Raw and commercially torrefied SPF biomass samples were investigated for very coarse fractions, <1 mm, using an ISO 1 m3 explosion vessel modified and calibrated to enable coarse woody biomass samples to be dispersed. The size distributions of the sieved samples show that the torrefaction process produced finer fractions than in the raw biomass, and this led to the torrefied samples having a leaner MEC and higher reactivity in leaner mixtures than for raw samples. Both unprocessed and torrefied SPF exhibited explosions, but only for rich mixtures. The peak Pmax/Pi was between 7.3 and 7.4 bar for both unprocessed and torrefied SPF. The deflagration index, Kst, was higher for the torrefied sample, with a peak at 36 bar m/s compared with 27 for the raw biomass. The peak flame speeds were similar for both samples, reaching 1 m/s. Post-explosion residues showed almost the same composition and size distribution as their parent samples, indicating that they were the parent material. The equivalence ratio at the flame front was taken as the initial mass of dust minus the residue, Ø. A mechanism was proposed for coarse biomass flame propagation whereby the flame propagated in the fine fraction, and the coarse particles were devolatilized in the burnt gases behind the fine particle flame front. This explained the MEC results and the most reactive mixture being very rich.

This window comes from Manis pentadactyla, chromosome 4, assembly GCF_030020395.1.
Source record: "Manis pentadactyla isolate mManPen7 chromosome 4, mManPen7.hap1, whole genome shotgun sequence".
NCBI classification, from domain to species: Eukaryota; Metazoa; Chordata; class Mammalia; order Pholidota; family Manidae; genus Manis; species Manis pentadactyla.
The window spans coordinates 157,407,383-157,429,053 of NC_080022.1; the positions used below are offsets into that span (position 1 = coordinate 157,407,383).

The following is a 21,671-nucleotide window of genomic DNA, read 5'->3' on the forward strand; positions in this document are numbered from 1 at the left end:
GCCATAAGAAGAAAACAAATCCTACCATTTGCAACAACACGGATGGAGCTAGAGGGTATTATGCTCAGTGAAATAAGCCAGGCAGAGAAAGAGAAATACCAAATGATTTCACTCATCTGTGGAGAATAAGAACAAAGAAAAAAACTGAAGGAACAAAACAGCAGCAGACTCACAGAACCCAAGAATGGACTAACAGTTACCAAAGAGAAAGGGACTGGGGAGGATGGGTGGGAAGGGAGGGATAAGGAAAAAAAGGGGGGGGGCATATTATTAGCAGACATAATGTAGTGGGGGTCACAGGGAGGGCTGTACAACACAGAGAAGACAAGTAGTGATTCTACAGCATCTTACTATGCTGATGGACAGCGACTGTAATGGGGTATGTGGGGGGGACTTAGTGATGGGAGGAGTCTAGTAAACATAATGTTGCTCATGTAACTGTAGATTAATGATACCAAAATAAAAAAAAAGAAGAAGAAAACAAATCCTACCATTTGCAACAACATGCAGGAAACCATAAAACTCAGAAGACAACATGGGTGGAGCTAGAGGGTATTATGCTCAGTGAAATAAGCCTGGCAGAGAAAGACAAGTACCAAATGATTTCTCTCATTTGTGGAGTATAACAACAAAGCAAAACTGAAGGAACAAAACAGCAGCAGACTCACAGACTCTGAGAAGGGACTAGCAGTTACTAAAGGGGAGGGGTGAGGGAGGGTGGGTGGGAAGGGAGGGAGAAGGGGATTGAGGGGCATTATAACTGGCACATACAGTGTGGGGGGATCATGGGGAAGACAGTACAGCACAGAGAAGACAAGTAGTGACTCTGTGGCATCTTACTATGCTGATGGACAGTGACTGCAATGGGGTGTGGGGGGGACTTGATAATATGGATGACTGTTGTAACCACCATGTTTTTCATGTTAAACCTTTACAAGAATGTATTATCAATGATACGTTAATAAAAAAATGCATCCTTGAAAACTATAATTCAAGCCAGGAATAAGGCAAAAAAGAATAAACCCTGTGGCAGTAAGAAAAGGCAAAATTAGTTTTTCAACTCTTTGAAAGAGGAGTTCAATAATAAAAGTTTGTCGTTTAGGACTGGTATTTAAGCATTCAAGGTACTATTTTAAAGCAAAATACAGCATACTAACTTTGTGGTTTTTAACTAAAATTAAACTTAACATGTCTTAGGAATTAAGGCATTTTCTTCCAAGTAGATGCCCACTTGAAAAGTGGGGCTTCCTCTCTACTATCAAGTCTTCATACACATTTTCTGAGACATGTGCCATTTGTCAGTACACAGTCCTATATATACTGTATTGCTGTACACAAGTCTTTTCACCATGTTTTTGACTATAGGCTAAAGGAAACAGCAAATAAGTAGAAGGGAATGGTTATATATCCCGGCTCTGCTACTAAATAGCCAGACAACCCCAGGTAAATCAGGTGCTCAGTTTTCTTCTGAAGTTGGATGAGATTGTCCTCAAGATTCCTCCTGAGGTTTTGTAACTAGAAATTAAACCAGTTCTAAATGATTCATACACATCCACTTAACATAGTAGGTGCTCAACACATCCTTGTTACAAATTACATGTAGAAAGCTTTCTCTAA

Author Contributions

Conceptualization, G.E.A. and H.N.P.; methodology, G.E.A. and H.N.P.; validation, M.A.S.; formal analysis, M.A.S.; investigation, M.A.S. and L.N.; resources, G.E.A. and H.N.P.; data curation, M.A.S., M.Y.A. and J.S.; writing—original draft preparation, M.A.S. and L.N.; writing—review and editing, M.A.S., L.N., M.Y.A., J.S.; visualization, M.A.S., M.Y.A. and J.S.; supervision, G.E.A. and H.N.P.; project administration, G.E.A. and H.N.P.; funding acquisition, G.E and H.N.P. All authors have read and agreed to the published version of the manuscript.


The authors acknowledge the financial support provided by University of Engineering and Technology Lahore, Pakistan for carrying out this research work. Financial support of this work from the National Science Centre, Poland—project no. 2019/33/N/ST8/02641, is gratefully acknowledged.

Institutional Review Board Statement

Not applicable.

Informed Consent Statement

Not applicable.

Data Availability Statement

Not applicable.


The authors are grateful to Renewable Fuel Technologies UK Ltd. for providing the raw and torrefied wood mixture samples for pursuing this work.

Conflicts of Interest

The authors declare no conflict of interest.


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Figure 1. Diagram of the Pilot Torrefaction Installation.
Figure 1. Diagram of the Pilot Torrefaction Installation.
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Figure 2. Modified ISO 1 m3 vessel ((A)—a picture of the vessel; (B)—a diagram of the experimental rig).
Figure 2. Modified ISO 1 m3 vessel ((A)—a picture of the vessel; (B)—a diagram of the experimental rig).
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Figure 3. Drilled pipe hemispherical disperser.